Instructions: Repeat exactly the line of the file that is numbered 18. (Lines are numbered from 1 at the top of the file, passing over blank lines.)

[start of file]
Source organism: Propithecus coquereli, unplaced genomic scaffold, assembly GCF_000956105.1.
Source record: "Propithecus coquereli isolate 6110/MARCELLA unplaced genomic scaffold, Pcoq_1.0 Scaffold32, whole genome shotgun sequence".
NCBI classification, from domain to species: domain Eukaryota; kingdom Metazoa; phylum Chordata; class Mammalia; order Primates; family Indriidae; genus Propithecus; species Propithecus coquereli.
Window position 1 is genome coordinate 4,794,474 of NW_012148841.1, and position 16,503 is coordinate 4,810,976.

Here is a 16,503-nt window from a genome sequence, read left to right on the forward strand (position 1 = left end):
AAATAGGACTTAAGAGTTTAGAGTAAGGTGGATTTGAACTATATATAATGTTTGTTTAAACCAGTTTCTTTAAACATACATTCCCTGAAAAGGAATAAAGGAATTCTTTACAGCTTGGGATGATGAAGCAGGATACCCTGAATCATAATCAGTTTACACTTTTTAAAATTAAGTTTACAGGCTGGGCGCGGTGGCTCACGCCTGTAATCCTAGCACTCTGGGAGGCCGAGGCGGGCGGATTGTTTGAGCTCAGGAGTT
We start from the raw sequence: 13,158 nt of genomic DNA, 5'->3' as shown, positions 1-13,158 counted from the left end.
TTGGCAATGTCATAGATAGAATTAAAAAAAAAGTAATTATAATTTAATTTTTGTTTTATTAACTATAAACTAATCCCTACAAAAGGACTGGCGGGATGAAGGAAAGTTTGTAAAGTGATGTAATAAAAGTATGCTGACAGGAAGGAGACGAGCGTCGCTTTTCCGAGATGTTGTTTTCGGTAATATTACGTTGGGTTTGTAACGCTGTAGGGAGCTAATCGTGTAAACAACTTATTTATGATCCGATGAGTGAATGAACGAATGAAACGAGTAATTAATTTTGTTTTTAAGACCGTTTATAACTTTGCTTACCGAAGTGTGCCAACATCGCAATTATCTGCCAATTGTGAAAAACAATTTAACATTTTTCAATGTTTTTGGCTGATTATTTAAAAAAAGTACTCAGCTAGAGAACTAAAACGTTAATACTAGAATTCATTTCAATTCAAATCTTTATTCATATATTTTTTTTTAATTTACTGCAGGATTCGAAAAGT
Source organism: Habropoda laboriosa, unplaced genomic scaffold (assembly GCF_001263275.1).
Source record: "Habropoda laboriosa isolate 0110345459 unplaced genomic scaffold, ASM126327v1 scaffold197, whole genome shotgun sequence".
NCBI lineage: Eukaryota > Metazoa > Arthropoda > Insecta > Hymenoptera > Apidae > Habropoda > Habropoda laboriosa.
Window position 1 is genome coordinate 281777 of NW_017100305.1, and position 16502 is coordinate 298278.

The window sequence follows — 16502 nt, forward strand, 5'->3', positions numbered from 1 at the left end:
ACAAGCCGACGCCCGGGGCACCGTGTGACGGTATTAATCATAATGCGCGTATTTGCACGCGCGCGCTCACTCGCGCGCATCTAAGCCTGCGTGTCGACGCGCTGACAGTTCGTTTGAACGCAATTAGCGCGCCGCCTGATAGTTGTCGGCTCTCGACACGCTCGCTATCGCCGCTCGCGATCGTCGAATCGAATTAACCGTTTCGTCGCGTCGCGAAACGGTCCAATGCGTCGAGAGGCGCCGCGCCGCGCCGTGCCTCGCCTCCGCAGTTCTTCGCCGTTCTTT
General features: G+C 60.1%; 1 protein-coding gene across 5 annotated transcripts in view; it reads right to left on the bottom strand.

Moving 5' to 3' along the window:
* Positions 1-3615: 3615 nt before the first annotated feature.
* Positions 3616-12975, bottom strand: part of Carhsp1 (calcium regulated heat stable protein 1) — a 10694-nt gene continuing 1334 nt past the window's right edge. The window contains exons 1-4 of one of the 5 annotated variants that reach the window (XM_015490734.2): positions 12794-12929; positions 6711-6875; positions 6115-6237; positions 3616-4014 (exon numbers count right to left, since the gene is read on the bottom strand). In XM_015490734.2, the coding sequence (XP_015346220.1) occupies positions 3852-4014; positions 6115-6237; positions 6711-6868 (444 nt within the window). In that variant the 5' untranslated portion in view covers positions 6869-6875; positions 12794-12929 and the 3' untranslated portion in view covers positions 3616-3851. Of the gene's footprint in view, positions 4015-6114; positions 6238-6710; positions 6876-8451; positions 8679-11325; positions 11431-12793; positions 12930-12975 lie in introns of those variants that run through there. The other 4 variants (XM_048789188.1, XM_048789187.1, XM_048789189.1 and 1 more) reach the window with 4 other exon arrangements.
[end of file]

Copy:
* Positions 3616-12975, bottom strand: part of Carhsp1 (calcium regulated heat stable protein 1) — a 10694-nt gene continuing 1334 nt past the window's right edge. The window contains exons 1-4 of one of the 5 annotated variants that reach the window (XM_015490734.2): positions 12794-12929; positions 6711-6875; positions 6115-6237; positions 3616-4014 (exon numbers count right to left, since the gene is read on the bottom strand). In XM_015490734.2, the coding sequence (XP_015346220.1) occupies positions 3852-4014; positions 6115-6237; positions 6711-6868 (444 nt within the window). In that variant the 5' untranslated portion in view covers positions 6869-6875; positions 12794-12929 and the 3' untranslated portion in view covers positions 3616-3851. Of the gene's footprint in view, positions 4015-6114; positions 6238-6710; positions 6876-8451; positions 8679-11325; positions 11431-12793; positions 12930-12975 lie in introns of those variants that run through there. The other 4 variants (XM_048789188.1, XM_048789187.1, XM_048789189.1 and 1 more) reach the window with 4 other exon arrangements.